Don’t get me wrong, I like fashion magazines as much as the next wanna-be fashionista. But lately there’s been some trouble in these shallow waters.
Maybe it was the fact that Fall Vogue was heavier than the dumbbells I lift at the gym. Or maybe it was the fact that as I eagerly turned the pages of the latest Elle, I was struck by page after page of weirdly interesting but extremely high priced “bargain” fashion.
Oh, wait, I’m sorry, I missed the memo where $500 for a skimpy clubbing top is a deal.
The blogosphere is dead, and we killed it.
Valleywag blogger Paul Boutin thinks amateur blogging, the backbone of the blogosphere, has been killed by overproduced and machine-style blogs. For him, such blogs are not really blogs. Conclusion: real blogging is dead. But is it really? Blogging is harder, yes, but that doesn’t mean it’s dead. Bloggers are better, their products are better, and the better amateurs are pushing out the stuck-in-their-parents’-basement amateurs. It’s called competition.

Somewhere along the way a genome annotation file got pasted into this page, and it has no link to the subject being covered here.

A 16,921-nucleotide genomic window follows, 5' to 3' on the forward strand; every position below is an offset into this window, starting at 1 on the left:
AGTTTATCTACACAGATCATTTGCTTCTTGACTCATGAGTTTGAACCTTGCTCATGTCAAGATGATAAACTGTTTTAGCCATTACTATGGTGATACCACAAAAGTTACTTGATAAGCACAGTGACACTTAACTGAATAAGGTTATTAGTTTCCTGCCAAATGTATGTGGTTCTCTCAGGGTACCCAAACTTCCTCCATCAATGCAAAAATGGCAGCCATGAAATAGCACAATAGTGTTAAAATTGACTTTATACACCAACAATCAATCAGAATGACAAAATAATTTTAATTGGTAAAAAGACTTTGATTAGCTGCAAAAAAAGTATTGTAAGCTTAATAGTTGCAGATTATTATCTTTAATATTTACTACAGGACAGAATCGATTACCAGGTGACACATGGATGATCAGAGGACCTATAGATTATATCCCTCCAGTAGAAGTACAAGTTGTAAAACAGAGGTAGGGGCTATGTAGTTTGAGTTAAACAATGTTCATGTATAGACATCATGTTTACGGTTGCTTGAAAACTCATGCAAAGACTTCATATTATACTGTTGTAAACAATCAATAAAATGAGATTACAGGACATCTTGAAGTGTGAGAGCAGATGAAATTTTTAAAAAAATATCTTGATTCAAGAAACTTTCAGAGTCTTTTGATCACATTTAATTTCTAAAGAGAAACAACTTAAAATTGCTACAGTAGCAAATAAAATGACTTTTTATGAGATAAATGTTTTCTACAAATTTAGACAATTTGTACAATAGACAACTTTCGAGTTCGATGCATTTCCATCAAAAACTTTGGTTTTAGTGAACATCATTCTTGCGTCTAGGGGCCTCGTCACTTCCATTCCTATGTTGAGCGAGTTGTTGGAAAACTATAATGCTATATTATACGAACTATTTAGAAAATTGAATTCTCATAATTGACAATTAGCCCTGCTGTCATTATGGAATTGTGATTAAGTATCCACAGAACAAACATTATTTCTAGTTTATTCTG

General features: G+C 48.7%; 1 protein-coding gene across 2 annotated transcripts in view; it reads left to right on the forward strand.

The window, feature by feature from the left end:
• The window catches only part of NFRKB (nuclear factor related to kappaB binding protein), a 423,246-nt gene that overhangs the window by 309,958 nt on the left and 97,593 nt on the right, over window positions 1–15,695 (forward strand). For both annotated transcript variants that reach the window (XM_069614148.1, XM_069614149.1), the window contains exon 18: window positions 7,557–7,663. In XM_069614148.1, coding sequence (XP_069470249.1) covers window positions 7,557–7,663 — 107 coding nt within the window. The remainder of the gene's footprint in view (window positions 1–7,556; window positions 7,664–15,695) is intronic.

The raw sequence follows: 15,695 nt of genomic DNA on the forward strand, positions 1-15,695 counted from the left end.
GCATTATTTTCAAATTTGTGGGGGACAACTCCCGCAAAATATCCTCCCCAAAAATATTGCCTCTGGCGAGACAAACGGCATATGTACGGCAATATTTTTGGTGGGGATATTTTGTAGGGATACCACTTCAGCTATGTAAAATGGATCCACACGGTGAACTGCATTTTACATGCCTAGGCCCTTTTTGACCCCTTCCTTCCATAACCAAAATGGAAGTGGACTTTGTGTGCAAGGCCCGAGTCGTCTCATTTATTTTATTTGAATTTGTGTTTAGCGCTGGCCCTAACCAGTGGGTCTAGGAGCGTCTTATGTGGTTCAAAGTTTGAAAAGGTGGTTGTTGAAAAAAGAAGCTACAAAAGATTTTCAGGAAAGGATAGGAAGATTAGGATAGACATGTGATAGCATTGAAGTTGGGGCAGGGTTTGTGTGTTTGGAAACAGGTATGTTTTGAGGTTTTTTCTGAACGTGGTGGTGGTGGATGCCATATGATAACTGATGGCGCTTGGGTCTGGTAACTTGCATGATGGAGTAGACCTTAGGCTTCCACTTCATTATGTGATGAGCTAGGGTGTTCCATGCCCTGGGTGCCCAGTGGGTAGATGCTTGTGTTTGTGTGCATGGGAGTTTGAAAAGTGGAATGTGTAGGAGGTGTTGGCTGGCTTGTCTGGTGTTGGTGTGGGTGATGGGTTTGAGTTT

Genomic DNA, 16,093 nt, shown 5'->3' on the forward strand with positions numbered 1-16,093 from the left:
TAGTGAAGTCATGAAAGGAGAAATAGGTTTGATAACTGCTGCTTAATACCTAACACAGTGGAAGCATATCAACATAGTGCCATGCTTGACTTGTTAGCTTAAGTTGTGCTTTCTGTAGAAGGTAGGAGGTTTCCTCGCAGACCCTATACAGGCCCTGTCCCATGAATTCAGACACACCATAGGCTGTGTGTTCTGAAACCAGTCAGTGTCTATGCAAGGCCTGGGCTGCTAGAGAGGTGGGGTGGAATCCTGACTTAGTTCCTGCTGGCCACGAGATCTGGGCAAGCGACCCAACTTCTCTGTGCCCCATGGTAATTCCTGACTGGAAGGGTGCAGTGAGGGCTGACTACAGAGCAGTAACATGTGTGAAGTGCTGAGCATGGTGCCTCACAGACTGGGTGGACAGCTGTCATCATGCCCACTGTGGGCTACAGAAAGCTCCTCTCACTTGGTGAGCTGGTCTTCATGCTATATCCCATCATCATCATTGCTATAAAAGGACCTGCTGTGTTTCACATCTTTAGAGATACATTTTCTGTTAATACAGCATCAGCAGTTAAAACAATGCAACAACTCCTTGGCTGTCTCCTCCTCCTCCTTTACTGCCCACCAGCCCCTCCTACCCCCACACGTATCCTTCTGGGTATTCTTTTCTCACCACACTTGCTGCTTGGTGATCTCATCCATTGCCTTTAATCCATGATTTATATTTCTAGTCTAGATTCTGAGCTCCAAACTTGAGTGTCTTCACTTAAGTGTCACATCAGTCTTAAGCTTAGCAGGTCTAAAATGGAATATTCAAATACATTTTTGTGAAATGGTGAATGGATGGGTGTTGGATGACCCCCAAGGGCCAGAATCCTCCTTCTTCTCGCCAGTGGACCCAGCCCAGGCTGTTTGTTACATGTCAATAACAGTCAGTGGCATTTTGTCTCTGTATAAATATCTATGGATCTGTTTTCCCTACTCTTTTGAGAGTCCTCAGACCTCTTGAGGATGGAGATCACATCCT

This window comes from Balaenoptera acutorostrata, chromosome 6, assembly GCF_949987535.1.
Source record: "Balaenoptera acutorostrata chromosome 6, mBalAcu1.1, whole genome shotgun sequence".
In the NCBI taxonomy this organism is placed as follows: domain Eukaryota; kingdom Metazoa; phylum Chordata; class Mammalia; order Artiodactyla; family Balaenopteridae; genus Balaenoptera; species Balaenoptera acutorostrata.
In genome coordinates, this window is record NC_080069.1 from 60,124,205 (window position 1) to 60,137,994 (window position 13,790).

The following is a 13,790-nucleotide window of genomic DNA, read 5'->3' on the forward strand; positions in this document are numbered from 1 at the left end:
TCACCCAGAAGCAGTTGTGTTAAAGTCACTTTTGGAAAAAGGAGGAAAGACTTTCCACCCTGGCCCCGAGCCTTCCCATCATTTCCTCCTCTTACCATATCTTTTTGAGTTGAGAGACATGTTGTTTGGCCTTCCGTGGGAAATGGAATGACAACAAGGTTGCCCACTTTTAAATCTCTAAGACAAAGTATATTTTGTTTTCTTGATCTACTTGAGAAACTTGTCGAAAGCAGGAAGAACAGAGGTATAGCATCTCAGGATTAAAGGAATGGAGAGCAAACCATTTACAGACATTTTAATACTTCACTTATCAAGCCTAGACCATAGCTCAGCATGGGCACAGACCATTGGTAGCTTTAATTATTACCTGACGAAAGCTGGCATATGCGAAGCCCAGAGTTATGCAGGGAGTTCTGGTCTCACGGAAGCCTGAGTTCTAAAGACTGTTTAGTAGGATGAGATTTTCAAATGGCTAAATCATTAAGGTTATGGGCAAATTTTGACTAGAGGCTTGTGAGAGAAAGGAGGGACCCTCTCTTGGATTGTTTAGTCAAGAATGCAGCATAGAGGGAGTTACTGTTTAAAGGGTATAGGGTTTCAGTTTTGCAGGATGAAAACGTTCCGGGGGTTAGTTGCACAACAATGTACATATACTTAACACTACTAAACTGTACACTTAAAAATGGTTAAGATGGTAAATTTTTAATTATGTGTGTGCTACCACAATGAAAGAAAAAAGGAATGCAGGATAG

Christian indie rock’s genius in residence (and Sufjan’s mentor) displays how a complete lack of commercial appeal can make one’s art more unique and intrinsically valuable.
Once upon a time, partly due to rabid anticipation of the coming of the Messiah, voting became cooler than wearing the latest runway designs or drinking the trendiest premium vodkas. The excitement is particularly colorful in the window displays of mid-priced mall stores all over New York (perhaps inspired by the theme of this year's Fashion Week). A few we've spotted in the past week:
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